Thursday, September 30, 2010

Redcurrant-strawberry jam

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Of all the recipes that I’ve tried with redcurrants, this jam is probably the best by far. I’m no jam maker, in part because it seems like a complicated procedure requiring sugar thermometers and pectin and setting temperatures and water baths and ultra-pasteurised (is that the right term for glass jars or is it only used to describe milk?) glass jars and so on. I’m not that big a fan of jam, in any case – although I guess I must confess to sometimes being taken over by a strawberry-conserve-“veri” (Tamil word for “frenzy”) and eating posh strawberry conserve straight out of the jar with a spoon, never mind the toast. I get that way with orange marmalade too, occasionally. But those are pretty rare occasions.

Like I’ve said earlier, when it came to redcurrants, I’d only ever heard of redcurrant jelly, but never tasted it – and still haven’t, if it comes to that. I’m still unsure if “redcurrant jelly” is the American for “redcurrant jam”. In any case, when I decided I would try making redcurrant jam, I also had a box of strawberries in the fridge, slightly too overripe for consumption but not yet at the stage of supporting fungus colonies. I googled redcurrant-strawberry jam recipes and bingo! up popped this one. It wanted 600 gms each of redcurrants and strawberries and twice as much sugar. It also came with jam-making instructions incorporating the use of a sugar thermometer which I don’t have and doubt I’ll be getting any time soon. So I did what I normally do in when there are instructions that I don’t care for – I ignored them.

I used a mixture of Splenda and sugar for the jam. I didn’t use pectin-rich sugar because I didn’t have any and to my mind I wasn’t making “serious” jam – I was just going to cook up two kinds of berries for an impromptu jam… but I also had the vague idea that strawberries naturally contain pectin anyway. So be warned, my instructions for this recipe are:

1. Kind of vague
2. Definitely not what serious jam-makers would approve of or follow.
But if you don’t care about that, you’ll end up, like I did, with about 200gms of a sweet-tart jam that sort of explodes on your taste buds. It is just SO right on toast and for rolling up inside chapaties. Jam to my mind can’t really be filed under “mouthwatering” but I’ll make an exception in this case. It IS mouthwatering.


Recipe for: Redcurrant-strawberry jam

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Ingredients:
1-1/4 cups redcurrants
1-1/2 cups strawberries
3/4 cup Splenda
1/2 cup sugar
2 tbsp fresh lemon juice


Method:
1. Chop the strawberries into 1-cm pieces. Place in a lidded container along with the redcurrants.


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2. Add the sugar and Splenda to the berries.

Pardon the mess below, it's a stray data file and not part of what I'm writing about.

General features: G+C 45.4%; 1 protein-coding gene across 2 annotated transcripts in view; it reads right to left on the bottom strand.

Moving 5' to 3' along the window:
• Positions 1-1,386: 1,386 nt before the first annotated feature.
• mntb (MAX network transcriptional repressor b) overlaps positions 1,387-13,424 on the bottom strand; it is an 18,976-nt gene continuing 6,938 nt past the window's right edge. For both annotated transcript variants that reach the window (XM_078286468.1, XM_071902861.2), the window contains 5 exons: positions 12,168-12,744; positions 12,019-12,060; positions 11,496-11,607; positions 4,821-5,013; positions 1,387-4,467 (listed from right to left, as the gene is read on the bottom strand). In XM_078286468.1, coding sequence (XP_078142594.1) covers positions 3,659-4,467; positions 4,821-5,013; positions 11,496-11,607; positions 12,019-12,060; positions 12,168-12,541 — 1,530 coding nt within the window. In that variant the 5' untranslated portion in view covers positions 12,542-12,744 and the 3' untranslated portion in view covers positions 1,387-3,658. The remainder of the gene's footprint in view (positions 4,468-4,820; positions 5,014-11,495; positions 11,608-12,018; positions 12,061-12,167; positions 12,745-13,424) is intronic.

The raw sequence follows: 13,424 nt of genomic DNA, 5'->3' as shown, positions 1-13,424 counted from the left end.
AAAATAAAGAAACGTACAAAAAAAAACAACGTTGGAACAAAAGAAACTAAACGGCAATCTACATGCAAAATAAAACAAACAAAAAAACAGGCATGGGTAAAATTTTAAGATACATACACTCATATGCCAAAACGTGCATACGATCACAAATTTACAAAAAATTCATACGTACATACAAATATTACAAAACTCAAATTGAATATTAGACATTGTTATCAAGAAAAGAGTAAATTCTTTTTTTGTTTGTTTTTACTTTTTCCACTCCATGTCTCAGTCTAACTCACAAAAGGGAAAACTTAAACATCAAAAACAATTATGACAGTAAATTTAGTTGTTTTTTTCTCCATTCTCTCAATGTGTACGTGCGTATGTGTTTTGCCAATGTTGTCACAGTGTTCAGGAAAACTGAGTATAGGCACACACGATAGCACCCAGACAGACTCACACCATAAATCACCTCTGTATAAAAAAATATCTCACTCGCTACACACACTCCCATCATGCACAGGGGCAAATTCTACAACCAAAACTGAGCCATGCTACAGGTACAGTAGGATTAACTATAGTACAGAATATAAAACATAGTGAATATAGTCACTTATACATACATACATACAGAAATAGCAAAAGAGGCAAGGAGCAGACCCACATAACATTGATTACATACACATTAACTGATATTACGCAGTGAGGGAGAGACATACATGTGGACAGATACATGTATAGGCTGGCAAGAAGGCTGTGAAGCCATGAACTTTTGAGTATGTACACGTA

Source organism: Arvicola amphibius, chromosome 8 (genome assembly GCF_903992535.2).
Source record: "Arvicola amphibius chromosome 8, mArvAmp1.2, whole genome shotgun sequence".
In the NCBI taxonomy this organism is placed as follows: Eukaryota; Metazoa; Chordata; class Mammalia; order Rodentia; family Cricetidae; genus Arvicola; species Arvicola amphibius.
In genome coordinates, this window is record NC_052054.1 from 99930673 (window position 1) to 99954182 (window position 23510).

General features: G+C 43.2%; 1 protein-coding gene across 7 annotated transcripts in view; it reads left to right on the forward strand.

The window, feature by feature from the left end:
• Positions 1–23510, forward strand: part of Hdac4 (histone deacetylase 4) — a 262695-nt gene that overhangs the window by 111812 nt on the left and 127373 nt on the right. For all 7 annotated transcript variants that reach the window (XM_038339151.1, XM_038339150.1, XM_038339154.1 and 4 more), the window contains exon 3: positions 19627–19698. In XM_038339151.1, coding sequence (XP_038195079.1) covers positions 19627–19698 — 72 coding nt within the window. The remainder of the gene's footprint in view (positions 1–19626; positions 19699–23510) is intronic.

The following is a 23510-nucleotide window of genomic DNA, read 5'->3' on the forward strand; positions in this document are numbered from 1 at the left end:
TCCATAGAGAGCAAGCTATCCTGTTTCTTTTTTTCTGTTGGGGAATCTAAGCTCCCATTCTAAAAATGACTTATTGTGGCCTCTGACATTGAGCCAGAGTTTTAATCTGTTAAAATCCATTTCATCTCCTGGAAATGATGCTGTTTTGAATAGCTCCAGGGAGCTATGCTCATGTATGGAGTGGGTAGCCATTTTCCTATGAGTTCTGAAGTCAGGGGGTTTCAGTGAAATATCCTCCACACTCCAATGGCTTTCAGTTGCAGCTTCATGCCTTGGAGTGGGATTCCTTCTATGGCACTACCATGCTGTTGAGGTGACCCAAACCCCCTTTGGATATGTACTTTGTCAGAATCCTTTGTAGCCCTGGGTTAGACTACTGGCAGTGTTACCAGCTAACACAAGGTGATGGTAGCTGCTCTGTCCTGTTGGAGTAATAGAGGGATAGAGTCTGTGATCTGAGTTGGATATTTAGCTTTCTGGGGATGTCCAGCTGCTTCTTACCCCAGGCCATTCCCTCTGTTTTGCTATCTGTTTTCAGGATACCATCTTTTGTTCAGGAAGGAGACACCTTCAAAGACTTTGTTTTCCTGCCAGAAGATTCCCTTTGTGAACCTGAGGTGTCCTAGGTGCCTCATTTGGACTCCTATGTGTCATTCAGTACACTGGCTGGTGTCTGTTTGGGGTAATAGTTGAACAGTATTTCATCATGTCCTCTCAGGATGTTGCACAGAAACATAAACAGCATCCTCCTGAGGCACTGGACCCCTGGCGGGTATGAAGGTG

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3. Toss together till the ingredients are mixed.


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Place in a fridge overnight, tightly covered, so that the sugar melts and the berries release their juices.


4. The next day, place the fruit in a heavy-based saucepan along with the juices. Scrape out any sugar that may be stuck to the container. Bring the fruit to a gentle simmer to make sure that all the sugar is dissolved.


5. Once the sugar has all dissolved, bring the fruit to a boil.


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Cook for 12-15 minutes, scraping around the sides of the pan once in a while, to stop the sugar crystallising. The jam is done when the juices are reduced and the fruit is no longer watery.


6. Turn off the heat, then add the lemon juice.


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Mix well. The jam should be quite thick. It should thicken further on cooling.


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7. Transfer the jam to a clean glass jar and let cool completely. It's lovely spread on scones along with thick cream. Or on toast. Or rolled up in chapaties...

RECIPE: REDCURRANT-STRAWBERRY JAM
Ingredients:
1-1/2 cups strawberries
3/4 cup Splenda
1/2 cup sugar
2 tbsp fresh lemon juice


Method:
1. Chop the strawberries into 1-cm pieces. Place in a lidded container along with the redcurrants.
2. Add the sugar and Splenda to the berries.
3. Toss together till the sugar is evenly distributed. Place in a fridge overnight, tightly covered, so that the sugar melts and the berries release their juices
4. The next day, place the fruit in a heavy-based saucepan along with the juices. Scrape out any sugar that may be stuck to the container. Bring the fruit to a gentle simmer to make sure that all the sugar is dissolved
5. Once the sugar has all dissolved, bring the fruit to a boil. Cook for 12-15 minutes, scraping around the sides of the pan once in a while, to stop the sugar crystallising. The jam is done when the juices are reduced and the fruit is no longer watery.
6. Turn off the heat, then add the lemon juice. Mix well. The jam should be quite thick. It will thicken further on cooling.
7. Transfer the jam to a clean glass jar and let cool completely. It's lovely spread on scones along with thick cream. Or on toast. Or rolled up in chapaties.

2 comments:

Priya said...

Droolworthy jam, yumm!

Satya said...

gorgeous looking jam ...looks awesome

Satya
http://www.superyummyrecipes.com